Top 10 Most Attention-Grabbing Local Movie Posters from 2013

One-sheets that we don’t mind pinning on our walls

 

(SPOT.ph) The Metro Manila Film Festival (MMFF) has concluded, which means that the cycle of life for Filipino movies is refreshed. This brings relief to some but let’s not wave any white flags. Last year was more than good to the local cinema scene. Classics were restored and our stories were heard across oceans. We’re not going to let disappointing releases overshadow the beautiful art that was made in 2013.

 

And to celebrate that art, we’re picking our favorite local movie posters of 2013. As the producers of Boy Golden would know, it matters that you sell your story from trailer to paper. Here’s the best of them!

 

Notes: We are not picking the best movies, we are picking the best posters. The connection of the poster to the movie is part of the criteria but great layout, amazing typography, and other aesthetic merits are the primary bases of the selection.

 

 

Ang Tag-araw ni Twinkle (Cine Filipino, directed by Gil M. Portes)

The movie: Portes’ film explores the loss and recovery of relationships, as seen through the life of Twinkle.

The poster: The negative space around Ellen Adarna lends a haunted feeling to her curved figure. The little sun on the second T makes the alliteration of the title even more interesting and makes good use of the cloudscape behind it. Amid posters that rely heavily on beautiful faces, this stands out for utilizing a beautifully composed photograph to tell a story.

 

Blue Bustamante (Cinema One Original, directed by Miko Livelo)

The movie: George Bustamante becomes a sentai character in Japan! (Read the full review here.)

The poster: The movie itself is fun and the creativity within it overflowed into the promotional materials. Blue Bustamente rides The Great Wave of Kanagawa, painting quite an interesting picture through the use of absurd imagery. The little Philippine flag is a nice touch.

 

 

Maynila Sa Mga Kuko ng Liwanag (Restored in 2013, directed by Lino Brocka)

The movie: You should know it by now. (Read the full review here.)

The poster: Seeing Julio Madiaga and Ligaya Paraiso together in this minimalist one-sheet is heartbreaking, especially with the knowledge of their fate. The image has the right amount of contrast-not too harsh, not too soft-and the bold red letters of the title that breaks the monochrome scheme is just typographic poetry.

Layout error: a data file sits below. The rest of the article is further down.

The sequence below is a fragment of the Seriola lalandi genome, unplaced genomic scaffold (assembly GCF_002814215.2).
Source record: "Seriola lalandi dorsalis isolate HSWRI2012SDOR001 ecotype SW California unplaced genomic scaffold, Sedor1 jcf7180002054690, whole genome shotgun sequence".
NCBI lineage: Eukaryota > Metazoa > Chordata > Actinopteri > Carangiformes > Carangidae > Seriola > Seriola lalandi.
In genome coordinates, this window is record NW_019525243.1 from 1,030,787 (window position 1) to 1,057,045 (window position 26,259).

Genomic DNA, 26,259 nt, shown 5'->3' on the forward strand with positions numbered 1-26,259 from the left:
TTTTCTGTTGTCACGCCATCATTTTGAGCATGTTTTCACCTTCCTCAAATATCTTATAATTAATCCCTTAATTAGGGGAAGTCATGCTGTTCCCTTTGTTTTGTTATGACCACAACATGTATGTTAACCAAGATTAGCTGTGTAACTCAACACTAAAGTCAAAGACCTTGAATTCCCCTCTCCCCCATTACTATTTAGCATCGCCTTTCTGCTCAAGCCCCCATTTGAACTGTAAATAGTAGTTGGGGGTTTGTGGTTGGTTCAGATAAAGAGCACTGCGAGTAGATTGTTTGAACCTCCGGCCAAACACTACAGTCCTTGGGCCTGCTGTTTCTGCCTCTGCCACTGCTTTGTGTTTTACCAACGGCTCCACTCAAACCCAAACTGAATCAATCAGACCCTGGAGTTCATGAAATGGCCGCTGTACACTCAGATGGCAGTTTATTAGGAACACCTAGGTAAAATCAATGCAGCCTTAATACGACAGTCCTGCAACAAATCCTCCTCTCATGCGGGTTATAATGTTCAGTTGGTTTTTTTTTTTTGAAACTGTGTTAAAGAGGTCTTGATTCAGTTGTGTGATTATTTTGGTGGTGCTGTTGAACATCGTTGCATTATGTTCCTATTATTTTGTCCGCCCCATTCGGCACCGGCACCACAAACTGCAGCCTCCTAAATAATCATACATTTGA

Katapusang Labok (Short Film, Cinemalaya, directed by Aiess Alonso )

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The movie: A fisherman walks away from his boat, heading towards devotion...and cockfighting.

The poster: The traditionally painted flowers that line the photograph of the religious icon is elegant and we like how the shells are tucked within the image. All the important symbols of the plot are cleverly placed. Poignant and effective.

 

 

Bang Bang Alley (directed by Ely Buendia, Yan Yuzon, and King Palisoc)

The movie: Guns in dark alleys!

The poster: Iconic is the best description for this poster. Big stars are behind the production but all you see are elements from the film, the tagline, and the title. No noise, no nonsense.

 

 

Hello World (Cine Filipino, directed by Joel Ferrer)

The movie: One summer before college, two friends say hello to the world.

The poster: We’re feeling Vertigo and Into the Void from this poster and that’s not a bad thing. Great use of pink.

 

 

Angustia (Cine Filipino, directed by Kristian Sendon Cordero)

The movie: Rated X period film, Angustia tells the story of a Spanish friar who has illicit relations with a local in his parish.

The poster: The details on the title takes us straight to the land of Diego Rivera and Frida Kahlo! The use of lush green colors for the leaves that frame the two main characters, posed in a suggestive manner without being explicit! Oh, how this poster makes us happy!

 

The alternate poster for Angustia is beautifully designed as well. We love details:

 

 

The Guerilla is a Poet (Cine Filipino, directed by Sari and Kiri Dalena)

The movie: A biopic of the leftist icon, Jose Maria Sison

The poster: The typewriter typeface is a little trite, but the smears on Joma’s outline paired with the transition of the rifle to a fountain pen is exquisite. Simple and stunning all at once.

 

 

Purok 7 (Cinemalaya, directed by Carlo Obispo)

The movie: Country life and childhood.

The poster: The banderitas stemming to and from the title adds a rural but festive dimension to it. The details of the map are curious to look at, with the two children beside a tree at the bottom placed at a considerable distance from the town. Notice how the roads lead nowhere. Very interesting choice of elements.

 

 

Bukas Na Lang Sapagkat Gabi Na (Cinema One Original, directed by Jet B. Leyco)

The movie: A collection of stories, leaning towards visual experimentation.

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The poster: It’s a shout-out to old posters but not quite. Upon closer inspection, the images aren’t Photoshopped as smoothly as  they should be. It’s common knowledge that you can perfectly mimic the posters of days gone by with great ease through trusty photo-editing software, so it’s evident that it’s purposefully fitting the new within the old. We like motivated mistakes.

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